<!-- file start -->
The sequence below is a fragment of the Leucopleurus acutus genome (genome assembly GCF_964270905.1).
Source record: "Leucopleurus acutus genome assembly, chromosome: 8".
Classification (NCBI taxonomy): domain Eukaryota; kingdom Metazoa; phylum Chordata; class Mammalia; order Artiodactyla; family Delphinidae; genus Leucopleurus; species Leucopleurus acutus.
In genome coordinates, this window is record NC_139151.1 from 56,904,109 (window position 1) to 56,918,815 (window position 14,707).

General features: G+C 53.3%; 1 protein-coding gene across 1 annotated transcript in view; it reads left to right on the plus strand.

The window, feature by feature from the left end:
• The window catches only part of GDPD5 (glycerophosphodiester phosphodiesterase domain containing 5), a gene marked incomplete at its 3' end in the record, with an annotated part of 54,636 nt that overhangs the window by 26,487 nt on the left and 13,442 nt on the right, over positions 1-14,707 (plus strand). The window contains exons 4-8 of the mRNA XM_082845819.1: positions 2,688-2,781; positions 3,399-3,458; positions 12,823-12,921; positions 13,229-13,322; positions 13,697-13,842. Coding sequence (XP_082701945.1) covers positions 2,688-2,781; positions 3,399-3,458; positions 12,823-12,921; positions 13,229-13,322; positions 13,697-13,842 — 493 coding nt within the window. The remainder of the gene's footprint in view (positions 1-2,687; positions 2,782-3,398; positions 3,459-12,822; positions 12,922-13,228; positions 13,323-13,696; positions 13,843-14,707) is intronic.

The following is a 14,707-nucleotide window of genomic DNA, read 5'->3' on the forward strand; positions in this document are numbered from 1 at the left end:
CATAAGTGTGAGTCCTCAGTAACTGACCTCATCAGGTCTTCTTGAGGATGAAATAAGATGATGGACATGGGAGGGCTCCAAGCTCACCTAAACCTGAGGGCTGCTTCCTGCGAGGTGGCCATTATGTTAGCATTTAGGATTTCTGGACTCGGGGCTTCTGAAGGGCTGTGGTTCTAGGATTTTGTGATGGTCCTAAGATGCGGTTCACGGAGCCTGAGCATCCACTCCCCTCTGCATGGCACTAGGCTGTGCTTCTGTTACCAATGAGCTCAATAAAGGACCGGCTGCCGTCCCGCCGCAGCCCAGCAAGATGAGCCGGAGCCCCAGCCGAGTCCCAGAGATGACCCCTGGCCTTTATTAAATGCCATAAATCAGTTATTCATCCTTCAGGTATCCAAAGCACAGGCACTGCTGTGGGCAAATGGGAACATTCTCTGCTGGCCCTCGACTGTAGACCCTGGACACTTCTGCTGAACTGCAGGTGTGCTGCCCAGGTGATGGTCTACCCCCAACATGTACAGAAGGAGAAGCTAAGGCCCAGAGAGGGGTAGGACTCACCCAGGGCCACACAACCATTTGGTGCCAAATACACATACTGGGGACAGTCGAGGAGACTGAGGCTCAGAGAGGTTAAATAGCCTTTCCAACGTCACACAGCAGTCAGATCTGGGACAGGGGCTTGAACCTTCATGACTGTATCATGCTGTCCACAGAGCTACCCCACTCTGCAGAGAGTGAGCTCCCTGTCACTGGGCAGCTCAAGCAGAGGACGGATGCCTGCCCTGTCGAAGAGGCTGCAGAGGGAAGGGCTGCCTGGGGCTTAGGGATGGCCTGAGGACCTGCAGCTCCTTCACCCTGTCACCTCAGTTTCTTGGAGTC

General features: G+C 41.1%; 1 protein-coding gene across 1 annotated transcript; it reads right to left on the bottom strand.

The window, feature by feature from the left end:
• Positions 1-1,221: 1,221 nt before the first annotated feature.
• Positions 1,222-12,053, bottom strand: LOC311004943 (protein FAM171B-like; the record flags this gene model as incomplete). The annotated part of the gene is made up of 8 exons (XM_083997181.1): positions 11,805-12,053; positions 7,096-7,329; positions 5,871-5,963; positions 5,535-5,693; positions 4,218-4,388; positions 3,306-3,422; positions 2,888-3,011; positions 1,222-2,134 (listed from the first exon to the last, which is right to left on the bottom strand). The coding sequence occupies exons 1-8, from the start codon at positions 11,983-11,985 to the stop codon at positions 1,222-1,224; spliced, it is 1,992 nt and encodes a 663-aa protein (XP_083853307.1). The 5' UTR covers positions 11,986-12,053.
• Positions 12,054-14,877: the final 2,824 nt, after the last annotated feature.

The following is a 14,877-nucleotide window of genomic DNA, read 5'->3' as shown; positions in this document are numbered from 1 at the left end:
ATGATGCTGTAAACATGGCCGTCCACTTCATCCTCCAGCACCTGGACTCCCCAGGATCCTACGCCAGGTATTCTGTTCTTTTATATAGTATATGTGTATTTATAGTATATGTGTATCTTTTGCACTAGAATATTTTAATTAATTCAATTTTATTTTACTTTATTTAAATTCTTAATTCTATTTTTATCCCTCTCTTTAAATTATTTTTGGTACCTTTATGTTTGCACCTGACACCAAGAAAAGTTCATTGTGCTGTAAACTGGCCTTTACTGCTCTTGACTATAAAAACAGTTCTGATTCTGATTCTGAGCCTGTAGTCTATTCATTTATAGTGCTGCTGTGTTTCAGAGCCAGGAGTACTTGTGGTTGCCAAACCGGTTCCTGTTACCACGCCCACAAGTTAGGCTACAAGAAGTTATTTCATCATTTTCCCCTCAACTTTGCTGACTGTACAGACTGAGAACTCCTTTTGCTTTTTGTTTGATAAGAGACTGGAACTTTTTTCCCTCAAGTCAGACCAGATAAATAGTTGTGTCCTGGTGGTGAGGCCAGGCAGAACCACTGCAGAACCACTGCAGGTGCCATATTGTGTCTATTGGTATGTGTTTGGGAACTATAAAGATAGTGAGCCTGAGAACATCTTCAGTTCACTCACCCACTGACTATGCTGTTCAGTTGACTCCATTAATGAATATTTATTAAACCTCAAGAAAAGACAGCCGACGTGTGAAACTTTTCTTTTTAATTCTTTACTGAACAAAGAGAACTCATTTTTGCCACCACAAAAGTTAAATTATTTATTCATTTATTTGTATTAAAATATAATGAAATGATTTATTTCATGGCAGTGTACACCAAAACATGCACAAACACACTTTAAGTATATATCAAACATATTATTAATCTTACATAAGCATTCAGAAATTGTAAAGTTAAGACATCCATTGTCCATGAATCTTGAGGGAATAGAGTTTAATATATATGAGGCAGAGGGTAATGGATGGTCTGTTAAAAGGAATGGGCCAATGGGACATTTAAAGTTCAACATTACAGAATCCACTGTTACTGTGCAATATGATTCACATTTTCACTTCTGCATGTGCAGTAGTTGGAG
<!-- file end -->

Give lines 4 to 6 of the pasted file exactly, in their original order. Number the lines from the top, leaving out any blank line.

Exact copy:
In genome coordinates, this window is record NC_139151.1 from 56,904,109 (window position 1) to 56,918,815 (window position 14,707).

General features: G+C 53.3%; 1 protein-coding gene across 1 annotated transcript in view; it reads left to right on the plus strand.

The window, feature by feature from the left end: